Homemade Queso Fresco is one of the simplest recipes I can think of and tastes about a million times better than store-bought queso fresco. It is a soft Mexican fresh cheese with only 3-ingredients and takes less than 20-minutes to cook and has a rich, creamy flavor. Many kinds of cheese are best eaten the same day they are made, ricotta, mozzarella, etc. I used to live upstairs from a cheese shop in Brooklyn that made their own mozzarella, and that cheese eaten the same day vs. days old is no comparison. The flavor difference is like night and day. Same with queso fresco.
I use queso fresco in a lot of Mexican and Tex-Mex recipes. However, not everyone lives in Texas and may not have easy access to purchase it. Thus, my recipe for homemade queso fresco. The second reason for making this recipe is this; last night the CDC issued a warning of possible Listera contamination in some store-bought queso fresco and other ‘fresh’ cheeses. Trust me, you don’t want that particularly nasty foodborne illness.
What’s the Difference between Ricotta, Paneer, and Queso Fresco
Queso Fresco, Ricotta, and the Indian cheese Paneer all have identical recipes, and all have the same ingredients. The only difference is how much moisture is left in the cheese when you serve it. Ricotta is spoonable, queso fresco crumbles, and you can slice paneer. All are much, much better if eaten the same day they are made.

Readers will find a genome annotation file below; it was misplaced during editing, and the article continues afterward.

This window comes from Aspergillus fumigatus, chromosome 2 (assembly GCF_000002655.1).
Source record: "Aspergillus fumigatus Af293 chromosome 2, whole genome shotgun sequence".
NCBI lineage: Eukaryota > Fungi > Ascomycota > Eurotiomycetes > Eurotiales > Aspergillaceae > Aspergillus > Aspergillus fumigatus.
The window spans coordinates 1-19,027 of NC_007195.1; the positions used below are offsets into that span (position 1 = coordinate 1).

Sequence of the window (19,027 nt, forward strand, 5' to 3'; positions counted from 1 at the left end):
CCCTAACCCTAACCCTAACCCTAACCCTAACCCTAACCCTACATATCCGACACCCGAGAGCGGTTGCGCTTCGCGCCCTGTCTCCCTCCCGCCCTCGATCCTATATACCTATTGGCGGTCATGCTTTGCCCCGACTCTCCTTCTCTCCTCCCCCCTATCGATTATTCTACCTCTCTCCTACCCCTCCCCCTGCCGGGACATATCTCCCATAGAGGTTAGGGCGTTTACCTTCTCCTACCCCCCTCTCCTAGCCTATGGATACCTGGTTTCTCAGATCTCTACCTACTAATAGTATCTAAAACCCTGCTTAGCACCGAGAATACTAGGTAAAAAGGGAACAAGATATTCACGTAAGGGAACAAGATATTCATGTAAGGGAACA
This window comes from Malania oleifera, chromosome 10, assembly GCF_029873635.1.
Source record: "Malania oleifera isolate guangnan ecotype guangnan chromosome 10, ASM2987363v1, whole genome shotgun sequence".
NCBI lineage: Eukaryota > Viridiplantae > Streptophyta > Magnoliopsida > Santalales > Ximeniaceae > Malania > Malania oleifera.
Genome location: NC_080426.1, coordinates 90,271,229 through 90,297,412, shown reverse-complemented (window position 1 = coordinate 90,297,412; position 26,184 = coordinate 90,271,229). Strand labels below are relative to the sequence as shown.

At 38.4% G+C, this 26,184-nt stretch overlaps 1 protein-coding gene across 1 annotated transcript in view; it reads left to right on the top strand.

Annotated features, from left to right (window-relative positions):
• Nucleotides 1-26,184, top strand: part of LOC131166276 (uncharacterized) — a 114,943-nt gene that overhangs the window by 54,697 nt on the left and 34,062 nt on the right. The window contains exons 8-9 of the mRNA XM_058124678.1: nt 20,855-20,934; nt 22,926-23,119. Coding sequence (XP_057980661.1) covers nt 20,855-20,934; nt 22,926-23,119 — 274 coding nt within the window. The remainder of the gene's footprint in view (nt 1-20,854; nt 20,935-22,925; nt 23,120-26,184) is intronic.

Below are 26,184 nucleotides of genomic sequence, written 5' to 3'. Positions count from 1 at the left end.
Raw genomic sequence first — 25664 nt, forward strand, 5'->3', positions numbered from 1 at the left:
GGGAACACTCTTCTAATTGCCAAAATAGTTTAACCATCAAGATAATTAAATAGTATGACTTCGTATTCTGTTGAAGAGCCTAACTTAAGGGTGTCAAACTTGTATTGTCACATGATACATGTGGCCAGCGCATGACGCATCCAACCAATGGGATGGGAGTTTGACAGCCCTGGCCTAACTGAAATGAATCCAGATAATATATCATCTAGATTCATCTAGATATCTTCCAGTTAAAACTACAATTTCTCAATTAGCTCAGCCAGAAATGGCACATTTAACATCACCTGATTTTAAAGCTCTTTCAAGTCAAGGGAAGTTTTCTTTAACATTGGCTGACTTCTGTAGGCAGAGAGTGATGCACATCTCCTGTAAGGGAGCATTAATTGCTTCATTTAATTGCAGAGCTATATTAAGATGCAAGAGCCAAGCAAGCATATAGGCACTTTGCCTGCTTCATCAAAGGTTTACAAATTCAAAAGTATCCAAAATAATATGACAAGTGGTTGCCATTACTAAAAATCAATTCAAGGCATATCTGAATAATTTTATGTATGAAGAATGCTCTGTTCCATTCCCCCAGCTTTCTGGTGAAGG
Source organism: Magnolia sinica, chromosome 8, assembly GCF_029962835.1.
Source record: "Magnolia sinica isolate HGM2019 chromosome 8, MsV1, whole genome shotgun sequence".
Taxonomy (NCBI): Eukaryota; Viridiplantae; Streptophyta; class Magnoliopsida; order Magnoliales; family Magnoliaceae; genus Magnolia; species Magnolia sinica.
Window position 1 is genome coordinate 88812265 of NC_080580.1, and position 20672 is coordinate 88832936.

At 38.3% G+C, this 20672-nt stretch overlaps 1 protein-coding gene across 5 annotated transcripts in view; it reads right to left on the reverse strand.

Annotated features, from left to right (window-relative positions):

How Much Queso Fresco Does the Recipe Make?
That’s one of my favorite parts of making this cheese. You can make exactly how much you want. The yield is usually around 1:3, the finished product is roughly around 1-cup of queso fresco for every 3 cups of Half & Half that you start with.
Homemade Queso Fresco Ingredients
- Milk or Half & Half: It’s a personal choice. The higher the fat content of the dairy product the richer and creamier the cheese will turn out. I use Half & Half to make queso fresco, ricotta, and paneer cheeses. However, experiment with different dairy products to find the flavor you prefer.
- Acid: I use lemon juice or white vinegar as the agent to begin the curdling process. A little is all it takes to separate the solids (curds) and the liquids (whey). It’s like a little science experiment, your kids will love watching milk turn to cheese in just a matter of moments.
- Salt: This is not a salty cheese, so it only takes a very small amount
Here is my recipe for Homemade Queso Fresco
Homemade Queso Fresco
- Cheese Cloth
- 3 Cups Half & Half
- 1 Tablespoon White Vinegar Or lemon juice
- 1/2 Teaspoon Salt
- Place a heavy-bottomed saucepan over medium heat, add the half & half and the salt. Heat the mixture slowly, stirring often until it comes to a simmer. Then remove from the heat.
- Add the vinegar or lemon juice and stir, the mixture will curdle and separate into curds and whey.
- Place a piece of cheesecloth into a mesh strainer over a large bowl. Gentle pour the curds into the strainer and let it drain for approximately 15-20 minutes. Discard the liquid.
- Pick up the cheesecloth and twist the top closed tightly. Twist the curds inside the cheesecloth to remove as much of the liquid as possible.
- Use immediately or refrigerate for 1-2 days, no sense making fresh cheese if it's just going to go stale!